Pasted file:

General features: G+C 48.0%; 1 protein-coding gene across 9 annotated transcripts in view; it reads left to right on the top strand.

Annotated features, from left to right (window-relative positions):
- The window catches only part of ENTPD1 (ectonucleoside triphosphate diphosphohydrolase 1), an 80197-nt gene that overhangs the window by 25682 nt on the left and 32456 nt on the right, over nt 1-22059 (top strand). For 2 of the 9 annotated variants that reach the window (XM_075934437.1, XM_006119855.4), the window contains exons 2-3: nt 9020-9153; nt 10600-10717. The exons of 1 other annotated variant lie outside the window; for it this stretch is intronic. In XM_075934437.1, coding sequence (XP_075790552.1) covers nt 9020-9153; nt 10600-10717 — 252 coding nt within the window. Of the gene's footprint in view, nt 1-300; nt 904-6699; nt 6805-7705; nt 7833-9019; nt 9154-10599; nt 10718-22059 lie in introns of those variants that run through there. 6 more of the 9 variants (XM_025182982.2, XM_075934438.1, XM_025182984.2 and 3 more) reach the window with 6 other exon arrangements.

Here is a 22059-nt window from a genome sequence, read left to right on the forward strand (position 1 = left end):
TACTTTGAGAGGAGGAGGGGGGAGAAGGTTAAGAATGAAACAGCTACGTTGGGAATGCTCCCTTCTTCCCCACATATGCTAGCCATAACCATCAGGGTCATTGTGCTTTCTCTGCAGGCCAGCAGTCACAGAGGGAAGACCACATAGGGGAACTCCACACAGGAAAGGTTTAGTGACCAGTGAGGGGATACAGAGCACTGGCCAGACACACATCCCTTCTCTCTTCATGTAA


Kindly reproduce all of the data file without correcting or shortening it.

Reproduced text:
General features: G+C 48.0%; 1 protein-coding gene across 9 annotated transcripts in view; it reads left to right on the top strand.

Annotated features, from left to right (window-relative positions):
- The window catches only part of ENTPD1 (ectonucleoside triphosphate diphosphohydrolase 1), an 80197-nt gene that overhangs the window by 25682 nt on the left and 32456 nt on the right, over nt 1-22059 (top strand). For 2 of the 9 annotated variants that reach the window (XM_075934437.1, XM_006119855.4), the window contains exons 2-3: nt 9020-9153; nt 10600-10717. The exons of 1 other annotated variant lie outside the window; for it this stretch is intronic. In XM_075934437.1, coding sequence (XP_075790552.1) covers nt 9020-9153; nt 10600-10717 — 252 coding nt within the window. Of the gene's footprint in view, nt 1-300; nt 904-6699; nt 6805-7705; nt 7833-9019; nt 9154-10599; nt 10718-22059 lie in introns of those variants that run through there. 6 more of the 9 variants (XM_025182982.2, XM_075934438.1, XM_025182984.2 and 3 more) reach the window with 6 other exon arrangements.

Here is a 22059-nt window from a genome sequence, read left to right on the forward strand (position 1 = left end):
TACTTTGAGAGGAGGAGGGGGGAGAAGGTTAAGAATGAAACAGCTACGTTGGGAATGCTCCCTTCTTCCCCACATATGCTAGCCATAACCATCAGGGTCATTGTGCTTTCTCTGCAGGCCAGCAGTCACAGAGGGAAGACCACATAGGGGAACTCCACACAGGAAAGGTTTAGTGACCAGTGAGGGGATACAGAGCACTGGCCAGACACACATCCCTTCTCTCTTCATGTAA